Officials: There Are Other Ways to Make Food Cheaper

Israel Manufacturer's Union Chairman Shraga Brosh. Photo by Miriam Alster/FLASH90
Israel Manufacturer’s Union Chairman Shraga Brosh. (Miriam Alster/Flash90)

In recent months, Finance Minister Moshe Kachlon has instituted numerous changes in import policy, removing duties and taxes from butter, meat, dairy products, vegetables and other food items. The point of the program, according to Kachlon, is to lower the cost of living by making food cheaper – but according to Dan Propper, one of the heads of Osem, Kachlon is ruining the Israeli economy with his policies.

Propper made the comments as MKs visited his and other factories in southern Israel. MKs Ofer Shelach, Ayelet Nachmias Warbin, Michal Biran, Eitan Broshi, Meir Cohen, Miki Levy, Oded Forer, Meirav Ben-Ari, Oren Chazan, Yulia Milonovsky and Yaakov Margi represented nearly every party in the Knesset on the visit, which aimed to give the MKs a better understanding of the economy in southern Israel.

The answer to the high cost of living is to slash VAT sales tax on basic food items, said Propper. “I am not strictly opposed to imports,” he said. “For me, as an owner of Osem, it’s actually easier to import than to produce. But if I do that, I close down a factory because I don’t need the workers. Statistically, every million dollars in imports costs 4 to 5 manufacturing jobs. I and others can import without limit, but this would ruin the economy.”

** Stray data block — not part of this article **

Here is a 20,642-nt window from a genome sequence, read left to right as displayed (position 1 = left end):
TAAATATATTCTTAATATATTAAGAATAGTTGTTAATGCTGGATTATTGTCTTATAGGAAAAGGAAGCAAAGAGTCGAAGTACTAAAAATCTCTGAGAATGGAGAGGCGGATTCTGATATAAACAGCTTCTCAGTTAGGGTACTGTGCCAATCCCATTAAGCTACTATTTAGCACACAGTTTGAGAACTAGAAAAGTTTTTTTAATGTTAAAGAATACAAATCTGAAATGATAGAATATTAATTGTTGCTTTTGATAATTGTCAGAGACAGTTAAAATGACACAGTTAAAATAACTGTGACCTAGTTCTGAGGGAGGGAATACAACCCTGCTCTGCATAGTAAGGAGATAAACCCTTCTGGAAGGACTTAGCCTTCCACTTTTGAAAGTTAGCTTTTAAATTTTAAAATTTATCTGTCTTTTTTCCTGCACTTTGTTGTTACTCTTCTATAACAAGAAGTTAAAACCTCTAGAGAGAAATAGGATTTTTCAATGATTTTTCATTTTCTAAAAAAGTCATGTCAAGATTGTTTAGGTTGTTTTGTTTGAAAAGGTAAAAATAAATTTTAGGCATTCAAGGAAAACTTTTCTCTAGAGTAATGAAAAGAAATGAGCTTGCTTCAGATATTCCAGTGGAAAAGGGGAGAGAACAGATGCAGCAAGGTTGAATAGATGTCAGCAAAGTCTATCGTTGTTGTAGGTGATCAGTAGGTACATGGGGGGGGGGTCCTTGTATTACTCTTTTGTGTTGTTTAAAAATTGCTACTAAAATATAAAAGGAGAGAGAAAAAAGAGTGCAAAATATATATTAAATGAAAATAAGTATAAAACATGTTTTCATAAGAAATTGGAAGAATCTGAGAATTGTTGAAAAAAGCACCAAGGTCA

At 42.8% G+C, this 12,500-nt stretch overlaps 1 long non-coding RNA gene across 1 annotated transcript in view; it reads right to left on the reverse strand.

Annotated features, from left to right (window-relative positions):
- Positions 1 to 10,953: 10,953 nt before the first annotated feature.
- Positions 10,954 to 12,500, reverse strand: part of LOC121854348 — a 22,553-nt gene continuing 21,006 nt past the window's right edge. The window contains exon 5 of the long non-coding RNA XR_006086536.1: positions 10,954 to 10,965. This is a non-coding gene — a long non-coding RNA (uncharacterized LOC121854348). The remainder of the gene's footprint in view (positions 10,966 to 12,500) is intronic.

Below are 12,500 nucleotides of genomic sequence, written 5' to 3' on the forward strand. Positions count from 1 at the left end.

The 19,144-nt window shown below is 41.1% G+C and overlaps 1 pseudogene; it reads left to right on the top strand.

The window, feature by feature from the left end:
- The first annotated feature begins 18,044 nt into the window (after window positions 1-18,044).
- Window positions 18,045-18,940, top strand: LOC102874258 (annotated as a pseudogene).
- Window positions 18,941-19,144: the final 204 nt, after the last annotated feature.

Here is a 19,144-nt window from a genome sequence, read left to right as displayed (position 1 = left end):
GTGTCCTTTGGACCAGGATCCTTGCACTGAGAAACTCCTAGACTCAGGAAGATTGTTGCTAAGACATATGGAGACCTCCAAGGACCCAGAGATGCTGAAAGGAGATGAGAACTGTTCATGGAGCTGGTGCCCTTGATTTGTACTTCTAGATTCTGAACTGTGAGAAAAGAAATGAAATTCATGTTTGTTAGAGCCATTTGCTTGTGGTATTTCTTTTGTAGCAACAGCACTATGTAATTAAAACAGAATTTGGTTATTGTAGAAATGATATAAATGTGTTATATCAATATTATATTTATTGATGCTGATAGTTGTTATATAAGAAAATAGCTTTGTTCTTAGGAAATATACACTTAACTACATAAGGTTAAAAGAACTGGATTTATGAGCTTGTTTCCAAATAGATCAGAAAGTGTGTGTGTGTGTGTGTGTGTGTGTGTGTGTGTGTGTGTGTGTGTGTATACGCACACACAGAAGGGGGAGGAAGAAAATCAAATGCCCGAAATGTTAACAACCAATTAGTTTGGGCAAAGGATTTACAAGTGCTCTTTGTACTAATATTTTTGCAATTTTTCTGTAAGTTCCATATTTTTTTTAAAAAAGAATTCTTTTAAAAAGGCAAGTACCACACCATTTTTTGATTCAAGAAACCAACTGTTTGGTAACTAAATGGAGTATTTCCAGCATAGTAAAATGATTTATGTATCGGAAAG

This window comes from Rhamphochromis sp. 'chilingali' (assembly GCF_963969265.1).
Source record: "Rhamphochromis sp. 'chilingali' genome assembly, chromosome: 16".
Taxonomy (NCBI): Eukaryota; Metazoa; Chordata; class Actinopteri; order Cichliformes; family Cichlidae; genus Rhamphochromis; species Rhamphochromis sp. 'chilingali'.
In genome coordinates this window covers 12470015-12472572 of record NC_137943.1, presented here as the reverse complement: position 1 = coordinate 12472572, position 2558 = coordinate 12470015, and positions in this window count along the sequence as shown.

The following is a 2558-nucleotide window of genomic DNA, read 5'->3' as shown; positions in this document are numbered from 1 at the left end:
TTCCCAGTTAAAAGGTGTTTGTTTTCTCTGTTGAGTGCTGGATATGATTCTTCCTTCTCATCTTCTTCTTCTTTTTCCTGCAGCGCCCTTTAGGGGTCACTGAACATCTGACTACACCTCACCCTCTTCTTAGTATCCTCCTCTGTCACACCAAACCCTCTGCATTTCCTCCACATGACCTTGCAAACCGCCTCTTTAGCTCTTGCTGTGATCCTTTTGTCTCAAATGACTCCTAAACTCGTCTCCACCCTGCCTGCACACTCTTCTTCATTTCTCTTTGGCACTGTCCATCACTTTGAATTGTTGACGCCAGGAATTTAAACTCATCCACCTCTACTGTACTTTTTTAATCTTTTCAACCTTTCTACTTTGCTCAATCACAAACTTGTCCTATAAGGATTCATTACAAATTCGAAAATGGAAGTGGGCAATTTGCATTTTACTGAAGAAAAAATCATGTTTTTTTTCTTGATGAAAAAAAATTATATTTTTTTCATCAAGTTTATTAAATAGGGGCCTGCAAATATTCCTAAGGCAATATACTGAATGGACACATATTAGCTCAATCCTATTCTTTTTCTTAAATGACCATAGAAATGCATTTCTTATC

Propper suggested instituting a differentiated VAT rate for basic foodstuffs. “In some European countries they have 17-percent or 18-percent VAT on purchases like we do, but only 7 percent VAT on food.” He added that as far as he knew, food in Israel costs as much or as little as in Western Europe. “It’s possible that here and there sellers unfairly raise prices, but the majority of prices are the same here as elsewhere,” Propper said.

Shraga Brosh, head of the Israel Industrialists Association, expressed similar thoughts, telling the MKs that the government had failed Israeli manufacturing by not investing enough money in production technology. “If there was a lower VAT rate for food, the cost of food would drop significantly,” he said. “In Britain, VAT on food is zero percent, and in other parts of Europe it is 7 or 8 percent. There is no reason Israel should charge 17 percent VAT on basic food.”


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